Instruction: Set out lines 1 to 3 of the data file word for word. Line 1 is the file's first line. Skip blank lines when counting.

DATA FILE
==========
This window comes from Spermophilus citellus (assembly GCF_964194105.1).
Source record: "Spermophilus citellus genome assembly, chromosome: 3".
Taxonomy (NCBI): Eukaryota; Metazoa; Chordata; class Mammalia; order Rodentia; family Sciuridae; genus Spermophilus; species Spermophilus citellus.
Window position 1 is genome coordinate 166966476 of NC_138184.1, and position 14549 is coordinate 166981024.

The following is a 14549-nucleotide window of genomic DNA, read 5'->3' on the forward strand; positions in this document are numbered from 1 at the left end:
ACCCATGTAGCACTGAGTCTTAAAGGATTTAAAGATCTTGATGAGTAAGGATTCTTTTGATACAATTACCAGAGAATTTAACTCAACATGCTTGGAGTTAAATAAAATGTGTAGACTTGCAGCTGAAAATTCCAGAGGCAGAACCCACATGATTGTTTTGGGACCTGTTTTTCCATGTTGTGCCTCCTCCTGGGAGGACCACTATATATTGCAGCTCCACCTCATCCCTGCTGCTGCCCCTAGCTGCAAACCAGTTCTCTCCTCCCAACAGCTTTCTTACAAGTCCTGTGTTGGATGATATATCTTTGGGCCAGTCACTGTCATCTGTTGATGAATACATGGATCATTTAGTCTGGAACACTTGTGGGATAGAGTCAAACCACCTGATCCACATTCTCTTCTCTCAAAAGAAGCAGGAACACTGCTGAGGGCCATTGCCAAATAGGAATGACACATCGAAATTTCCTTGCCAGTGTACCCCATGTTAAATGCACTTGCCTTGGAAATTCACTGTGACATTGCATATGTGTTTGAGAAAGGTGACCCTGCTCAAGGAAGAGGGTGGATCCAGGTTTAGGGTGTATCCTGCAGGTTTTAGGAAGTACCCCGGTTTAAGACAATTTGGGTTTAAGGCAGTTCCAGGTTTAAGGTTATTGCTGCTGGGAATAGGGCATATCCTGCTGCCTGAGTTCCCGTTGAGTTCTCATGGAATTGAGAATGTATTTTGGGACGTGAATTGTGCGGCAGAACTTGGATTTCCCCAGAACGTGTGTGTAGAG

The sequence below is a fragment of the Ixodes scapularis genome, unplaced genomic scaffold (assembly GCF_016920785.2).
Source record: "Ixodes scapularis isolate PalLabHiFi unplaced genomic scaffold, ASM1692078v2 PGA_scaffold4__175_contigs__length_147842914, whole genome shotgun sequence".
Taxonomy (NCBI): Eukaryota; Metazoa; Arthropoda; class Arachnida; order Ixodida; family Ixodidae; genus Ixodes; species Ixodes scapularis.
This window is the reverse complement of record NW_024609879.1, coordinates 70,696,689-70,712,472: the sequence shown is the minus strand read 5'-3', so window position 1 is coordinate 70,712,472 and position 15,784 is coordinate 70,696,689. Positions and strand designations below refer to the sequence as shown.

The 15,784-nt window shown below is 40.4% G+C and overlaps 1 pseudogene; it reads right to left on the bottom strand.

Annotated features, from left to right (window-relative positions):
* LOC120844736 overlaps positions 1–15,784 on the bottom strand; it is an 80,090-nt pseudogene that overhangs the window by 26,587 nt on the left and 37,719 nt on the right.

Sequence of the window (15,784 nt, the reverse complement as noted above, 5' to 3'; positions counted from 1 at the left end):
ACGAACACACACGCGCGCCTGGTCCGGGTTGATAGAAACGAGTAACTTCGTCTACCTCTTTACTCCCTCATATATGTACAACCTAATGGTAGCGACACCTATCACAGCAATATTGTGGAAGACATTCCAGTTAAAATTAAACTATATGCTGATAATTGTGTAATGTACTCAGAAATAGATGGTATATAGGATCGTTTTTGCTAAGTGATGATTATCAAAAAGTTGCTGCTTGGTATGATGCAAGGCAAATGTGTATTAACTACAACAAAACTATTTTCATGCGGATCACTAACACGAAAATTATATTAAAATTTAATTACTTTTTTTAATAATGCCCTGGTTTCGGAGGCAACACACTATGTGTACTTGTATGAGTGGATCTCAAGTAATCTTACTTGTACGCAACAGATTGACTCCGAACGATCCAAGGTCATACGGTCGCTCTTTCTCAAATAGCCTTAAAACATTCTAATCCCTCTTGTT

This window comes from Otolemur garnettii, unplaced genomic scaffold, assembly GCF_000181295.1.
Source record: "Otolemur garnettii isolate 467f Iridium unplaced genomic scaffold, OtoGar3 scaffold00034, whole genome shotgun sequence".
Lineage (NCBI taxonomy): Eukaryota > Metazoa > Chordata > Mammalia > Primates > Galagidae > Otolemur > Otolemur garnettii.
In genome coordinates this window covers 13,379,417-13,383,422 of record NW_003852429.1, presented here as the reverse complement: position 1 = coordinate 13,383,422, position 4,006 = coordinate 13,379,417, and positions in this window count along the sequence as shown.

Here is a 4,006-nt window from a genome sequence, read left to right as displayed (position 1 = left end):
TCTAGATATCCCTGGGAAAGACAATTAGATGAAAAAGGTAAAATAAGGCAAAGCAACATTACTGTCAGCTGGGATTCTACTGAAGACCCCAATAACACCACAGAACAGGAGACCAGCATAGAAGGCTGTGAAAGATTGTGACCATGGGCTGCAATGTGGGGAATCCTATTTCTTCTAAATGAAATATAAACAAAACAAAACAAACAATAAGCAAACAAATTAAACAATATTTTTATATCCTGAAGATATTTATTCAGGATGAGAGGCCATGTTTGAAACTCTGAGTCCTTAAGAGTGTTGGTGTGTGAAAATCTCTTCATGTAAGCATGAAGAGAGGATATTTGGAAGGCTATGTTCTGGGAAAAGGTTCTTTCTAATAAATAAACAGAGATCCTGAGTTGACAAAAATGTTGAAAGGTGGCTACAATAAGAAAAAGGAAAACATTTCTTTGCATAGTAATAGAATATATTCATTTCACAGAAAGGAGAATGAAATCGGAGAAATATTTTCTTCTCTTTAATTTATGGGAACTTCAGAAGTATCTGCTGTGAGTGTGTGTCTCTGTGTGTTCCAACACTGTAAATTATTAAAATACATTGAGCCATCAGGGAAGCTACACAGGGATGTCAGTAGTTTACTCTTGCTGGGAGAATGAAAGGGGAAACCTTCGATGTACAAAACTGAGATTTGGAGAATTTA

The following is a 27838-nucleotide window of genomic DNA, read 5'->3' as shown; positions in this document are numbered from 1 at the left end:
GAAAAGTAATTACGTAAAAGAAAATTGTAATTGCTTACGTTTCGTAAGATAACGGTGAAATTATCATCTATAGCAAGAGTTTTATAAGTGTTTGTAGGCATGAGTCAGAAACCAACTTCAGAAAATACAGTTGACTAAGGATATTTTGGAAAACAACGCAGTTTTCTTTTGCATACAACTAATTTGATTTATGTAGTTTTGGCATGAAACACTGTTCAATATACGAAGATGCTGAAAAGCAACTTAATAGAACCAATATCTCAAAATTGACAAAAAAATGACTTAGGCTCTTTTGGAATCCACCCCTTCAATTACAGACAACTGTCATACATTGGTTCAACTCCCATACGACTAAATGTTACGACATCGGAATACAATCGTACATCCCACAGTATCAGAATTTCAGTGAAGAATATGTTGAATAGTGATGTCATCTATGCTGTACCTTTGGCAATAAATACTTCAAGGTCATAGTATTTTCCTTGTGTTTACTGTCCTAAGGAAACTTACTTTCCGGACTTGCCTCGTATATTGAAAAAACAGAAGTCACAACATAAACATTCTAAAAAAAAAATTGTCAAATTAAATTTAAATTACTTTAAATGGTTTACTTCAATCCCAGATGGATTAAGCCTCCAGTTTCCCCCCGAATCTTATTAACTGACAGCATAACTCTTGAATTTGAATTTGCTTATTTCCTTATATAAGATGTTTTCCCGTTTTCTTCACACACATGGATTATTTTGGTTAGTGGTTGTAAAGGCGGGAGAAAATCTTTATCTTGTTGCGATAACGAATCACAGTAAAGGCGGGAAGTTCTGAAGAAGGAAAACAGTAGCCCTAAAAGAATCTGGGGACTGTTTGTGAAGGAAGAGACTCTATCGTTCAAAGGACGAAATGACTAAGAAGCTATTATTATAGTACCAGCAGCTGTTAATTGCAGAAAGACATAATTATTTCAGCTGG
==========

This window comes from Spermophilus citellus (assembly GCF_964194105.1).
Source record: "Spermophilus citellus genome assembly, chromosome: 3".
Taxonomy (NCBI): Eukaryota; Metazoa; Chordata; class Mammalia; order Rodentia; family Sciuridae; genus Spermophilus; species Spermophilus citellus.